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Understanding how Windows Live Photo Gallery’s People Tags are Stored
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  • Understanding how Windows Live Photo Gallery’s People Tags are Stored

Since writing Tassography.com tags have been an important part of my workflow. For as long as I can remember I have been using Microsoft’s Digital Image Pro 2006. With the release of the new version of Windows Live Photo Gallery (WLPG), I took this Christmas the time to switch over and take advantage of some of the cool new features. The most compelling new feature for me is the new people tagging capabilities. Not only does it store who is in a photo but also where they are. Unfortunately there’s no real standard for where to store people, let alone their location in the picture. Facebook does something similar but doesn’t store it in the photo and most applications just store the name in a keyword or the People XMP field. So the decision was made to store this in a private XMP namespace, which at least provides a standard way of accessing the data. The good news is, Microsoft channels lots of this thinking through a single group, so Windows 7 also uses the same format. In this posting, I’m going to explain how the data is stored and what it is. How is this data stored? Using the WICExplorer it’s possible to see how the data is store in XMP. When people are tagged in the file, WLPG will create a RegionInfo Struct which you can see below: View Image Which will then contain one or more Regions: View Image Each Region containing up to four string values:   View Image It’s possible for a combination of these strings to be in each region depending on how much data you’ve given WLPG. There’s a couple of scenarios I have encountered to far:  
Scenario PersonDisplayName Rectangle PersonEmailDigest PersonLiveCID
Descriptive Tag migrated to People Tag but person not identified yet. yes no no no
Person identified but they are not in your address book yes yes no no
Person identified, they are in your address book but not in your Windows Live network yes yes yes no
Person identified, they are in your address book and in your Windows Live network yes yes yes yes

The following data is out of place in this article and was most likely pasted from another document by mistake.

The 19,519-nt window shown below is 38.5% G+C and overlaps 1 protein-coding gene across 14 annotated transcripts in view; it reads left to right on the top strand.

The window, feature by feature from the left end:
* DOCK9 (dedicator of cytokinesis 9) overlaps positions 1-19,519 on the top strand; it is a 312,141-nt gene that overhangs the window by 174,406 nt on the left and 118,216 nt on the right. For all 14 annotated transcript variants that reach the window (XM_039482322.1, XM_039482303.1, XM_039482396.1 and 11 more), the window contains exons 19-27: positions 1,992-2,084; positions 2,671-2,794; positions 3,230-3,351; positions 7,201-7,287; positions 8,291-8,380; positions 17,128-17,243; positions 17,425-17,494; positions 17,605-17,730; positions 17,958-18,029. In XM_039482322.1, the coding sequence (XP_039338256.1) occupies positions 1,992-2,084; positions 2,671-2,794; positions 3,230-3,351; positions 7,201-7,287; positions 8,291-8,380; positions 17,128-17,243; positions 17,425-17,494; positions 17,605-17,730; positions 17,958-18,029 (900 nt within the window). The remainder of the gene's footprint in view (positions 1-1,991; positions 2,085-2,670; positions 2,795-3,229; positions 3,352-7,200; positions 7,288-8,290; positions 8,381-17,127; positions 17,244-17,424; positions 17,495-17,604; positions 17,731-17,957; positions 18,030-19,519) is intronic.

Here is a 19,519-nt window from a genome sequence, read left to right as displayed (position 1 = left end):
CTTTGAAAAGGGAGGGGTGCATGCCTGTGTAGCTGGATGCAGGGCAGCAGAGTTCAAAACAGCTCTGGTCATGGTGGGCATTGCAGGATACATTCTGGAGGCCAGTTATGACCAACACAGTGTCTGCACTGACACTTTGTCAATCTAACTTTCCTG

Face detection found 1+ person but no one identified, so no data will be saved for any person. no no no no
2+ people found using face detection with 1+ person identified in the photo. This is what you’ll see for the person not identified. no yes no no
  There’s some more permutations that I haven’t documented but this explains most of the ones I have encountered.   So what is the data?  Rectangle and PersonDisplayName are the two fields that we really care about. Here’s what they look like in WICExplorer:   View Image PersonDisplayName is pretty obvious, it’s the name you specified in WLPG. Rectangle is four decimals stored in a comma delimited string. They represent the scale-invariant portion of the region in the file. That might sound like a mouth full but it’s pretty straight forward to use, it’s basically the percentage position of the rectangle in the file, plus the height and width. So a file of size 1000 x 1000 with a rectangle of 0.1, 0.1, 0.2, 0.2 would represent a rectangle with the top left point at 100, 100 with a width and height of 200. If you take the example data above you’d get a rectangle that nicely covers my Dad’s face. It’s ~45% of the way across the photo and ~24% down:   View Image PersonEmailDigest & PersonLiveCID are also kind of obvious but I don’t believe they are usable by anything but WLPG. PersonEmailDigest is the email address of the person encrypted by WLPG, I may be wrong but I don’t think you can decrypt this yourself. PersonLiveCID is the unique ID generated for everyone with a Windows Live ID, it might be possible to use this and I’ll be playing with some of the Azure Services sometime to see if you can resolve this to a contact. That could create some very interesting possibilities.   That’s it for now, in my next post I’m going to explain how to use Windows Imaging Component to read and use the data. Oh and in the interests of full disclosure, I am a Program Manager in Windows Live but I don’t work on WLPG directly. So 90% of the information below I worked out by playing with WLPG and WICExplorer. The WLPG team were very helpful in answering some questions I had that helped round out my research. View ImageView Image

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